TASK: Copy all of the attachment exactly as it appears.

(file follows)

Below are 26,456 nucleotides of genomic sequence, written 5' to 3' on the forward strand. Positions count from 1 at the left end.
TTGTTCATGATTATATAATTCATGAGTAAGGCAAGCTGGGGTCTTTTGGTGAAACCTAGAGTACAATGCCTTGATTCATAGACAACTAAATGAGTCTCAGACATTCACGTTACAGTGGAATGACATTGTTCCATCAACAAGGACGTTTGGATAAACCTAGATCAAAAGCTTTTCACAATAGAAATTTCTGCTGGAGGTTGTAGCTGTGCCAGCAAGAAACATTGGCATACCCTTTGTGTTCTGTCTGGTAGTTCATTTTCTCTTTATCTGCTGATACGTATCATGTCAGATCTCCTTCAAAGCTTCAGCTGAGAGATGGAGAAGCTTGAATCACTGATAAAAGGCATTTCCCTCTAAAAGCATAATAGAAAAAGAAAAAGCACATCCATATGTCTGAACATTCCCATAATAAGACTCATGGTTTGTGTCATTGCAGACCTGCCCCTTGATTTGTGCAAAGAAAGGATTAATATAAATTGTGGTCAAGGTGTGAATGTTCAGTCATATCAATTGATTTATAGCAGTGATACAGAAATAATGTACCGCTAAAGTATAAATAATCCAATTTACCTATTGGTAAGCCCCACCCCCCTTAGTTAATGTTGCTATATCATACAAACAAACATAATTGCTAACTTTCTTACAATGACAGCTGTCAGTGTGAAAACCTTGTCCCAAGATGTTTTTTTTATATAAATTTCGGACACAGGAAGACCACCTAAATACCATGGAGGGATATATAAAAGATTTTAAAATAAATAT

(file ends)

Below are 26,456 nucleotides of genomic sequence, written 5' to 3' on the forward strand. Positions count from 1 at the left end.
TTGTTCATGATTATATAATTCATGAGTAAGGCAAGCTGGGGTCTTTTGGTGAAACCTAGAGTACAATGCCTTGATTCATAGACAACTAAATGAGTCTCAGACATTCACGTTACAGTGGAATGACATTGTTCCATCAACAAGGACGTTTGGATAAACCTAGATCAAAAGCTTTTCACAATAGAAATTTCTGCTGGAGGTTGTAGCTGTGCCAGCAAGAAACATTGGCATACCCTTTGTGTTCTGTCTGGTAGTTCATTTTCTCTTTATCTGCTGATACGTATCATGTCAGATCTCCTTCAAAGCTTCAGCTGAGAGATGGAGAAGCTTGAATCACTGATAAAAGGCATTTCCCTCTAAAAGCATAATAGAAAAAGAAAAAGCACATCCATATGTCTGAACATTCCCATAATAAGACTCATGGTTTGTGTCATTGCAGACCTGCCCCTTGATTTGTGCAAAGAAAGGATTAATATAAATTGTGGTCAAGGTGTGAATGTTCAGTCATATCAATTGATTTATAGCAGTGATACAGAAATAATGTACCGCTAAAGTATAAATAATCCAATTTACCTATTGGTAAGCCCCACCCCCCTTAGTTAATGTTGCTATATCATACAAACAAACATAATTGCTAACTTTCTTACAATGACAGCTGTCAGTGTGAAAACCTTGTCCCAAGATGTTTTTTTTATATAAATTTCGGACACAGGAAGACCACCTAAATACCATGGAGGGATATATAAAAGATTTTAAAATAAATAT